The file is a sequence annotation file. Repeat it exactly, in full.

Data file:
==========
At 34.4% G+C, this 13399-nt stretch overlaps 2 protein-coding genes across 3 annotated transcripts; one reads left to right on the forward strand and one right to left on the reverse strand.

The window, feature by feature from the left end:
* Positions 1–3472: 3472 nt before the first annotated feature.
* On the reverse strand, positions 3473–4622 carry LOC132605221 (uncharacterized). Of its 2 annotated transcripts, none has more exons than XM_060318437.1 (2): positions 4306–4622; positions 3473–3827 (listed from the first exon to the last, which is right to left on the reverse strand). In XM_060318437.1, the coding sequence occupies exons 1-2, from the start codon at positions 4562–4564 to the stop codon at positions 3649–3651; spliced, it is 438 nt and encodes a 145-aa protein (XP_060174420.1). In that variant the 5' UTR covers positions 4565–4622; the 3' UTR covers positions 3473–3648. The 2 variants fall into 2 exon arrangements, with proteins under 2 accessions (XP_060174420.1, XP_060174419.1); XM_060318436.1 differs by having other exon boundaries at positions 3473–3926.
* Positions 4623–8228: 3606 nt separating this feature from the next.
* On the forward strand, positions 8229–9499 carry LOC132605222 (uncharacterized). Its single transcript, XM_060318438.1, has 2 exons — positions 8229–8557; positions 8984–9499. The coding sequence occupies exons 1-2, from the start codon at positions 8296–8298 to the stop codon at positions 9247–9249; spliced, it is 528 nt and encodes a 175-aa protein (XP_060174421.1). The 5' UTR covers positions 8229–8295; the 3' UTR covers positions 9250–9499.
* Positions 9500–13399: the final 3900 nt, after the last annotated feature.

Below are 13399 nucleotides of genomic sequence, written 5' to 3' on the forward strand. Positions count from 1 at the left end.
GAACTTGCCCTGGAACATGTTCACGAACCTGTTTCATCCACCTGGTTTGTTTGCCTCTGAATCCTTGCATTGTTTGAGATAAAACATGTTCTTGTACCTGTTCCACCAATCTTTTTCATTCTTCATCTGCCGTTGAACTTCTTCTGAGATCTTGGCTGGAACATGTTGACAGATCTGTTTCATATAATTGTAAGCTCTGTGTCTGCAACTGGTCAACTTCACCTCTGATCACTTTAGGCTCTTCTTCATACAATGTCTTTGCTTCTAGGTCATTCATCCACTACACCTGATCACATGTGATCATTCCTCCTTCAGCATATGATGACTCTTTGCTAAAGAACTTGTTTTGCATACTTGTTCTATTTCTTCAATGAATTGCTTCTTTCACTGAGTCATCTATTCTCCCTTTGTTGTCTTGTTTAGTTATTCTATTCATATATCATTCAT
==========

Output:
At 34.4% G+C, this 13399-nt stretch overlaps 2 protein-coding genes across 3 annotated transcripts; one reads left to right on the forward strand and one right to left on the reverse strand.

The window, feature by feature from the left end:
* Positions 1–3472: 3472 nt before the first annotated feature.
* On the reverse strand, positions 3473–4622 carry LOC132605221 (uncharacterized). Of its 2 annotated transcripts, none has more exons than XM_060318437.1 (2): positions 4306–4622; positions 3473–3827 (listed from the first exon to the last, which is right to left on the reverse strand). In XM_060318437.1, the coding sequence occupies exons 1-2, from the start codon at positions 4562–4564 to the stop codon at positions 3649–3651; spliced, it is 438 nt and encodes a 145-aa protein (XP_060174420.1). In that variant the 5' UTR covers positions 4565–4622; the 3' UTR covers positions 3473–3648. The 2 variants fall into 2 exon arrangements, with proteins under 2 accessions (XP_060174420.1, XP_060174419.1); XM_060318436.1 differs by having other exon boundaries at positions 3473–3926.
* Positions 4623–8228: 3606 nt separating this feature from the next.
* On the forward strand, positions 8229–9499 carry LOC132605222 (uncharacterized). Its single transcript, XM_060318438.1, has 2 exons — positions 8229–8557; positions 8984–9499. The coding sequence occupies exons 1-2, from the start codon at positions 8296–8298 to the stop codon at positions 9247–9249; spliced, it is 528 nt and encodes a 175-aa protein (XP_060174421.1). The 5' UTR covers positions 8229–8295; the 3' UTR covers positions 9250–9499.
* Positions 9500–13399: the final 3900 nt, after the last annotated feature.

Below are 13399 nucleotides of genomic sequence, written 5' to 3' on the forward strand. Positions count from 1 at the left end.
GAACTTGCCCTGGAACATGTTCACGAACCTGTTTCATCCACCTGGTTTGTTTGCCTCTGAATCCTTGCATTGTTTGAGATAAAACATGTTCTTGTACCTGTTCCACCAATCTTTTTCATTCTTCATCTGCCGTTGAACTTCTTCTGAGATCTTGGCTGGAACATGTTGACAGATCTGTTTCATATAATTGTAAGCTCTGTGTCTGCAACTGGTCAACTTCACCTCTGATCACTTTAGGCTCTTCTTCATACAATGTCTTTGCTTCTAGGTCATTCATCCACTACACCTGATCACATGTGATCATTCCTCCTTCAGCATATGATGACTCTTTGCTAAAGAACTTGTTTTGCATACTTGTTCTATTTCTTCAATGAATTGCTTCTTTCACTGAGTCATCTATTCTCCCTTTGTTGTCTTGTTTAGTTATTCTATTCATATATCATTCAT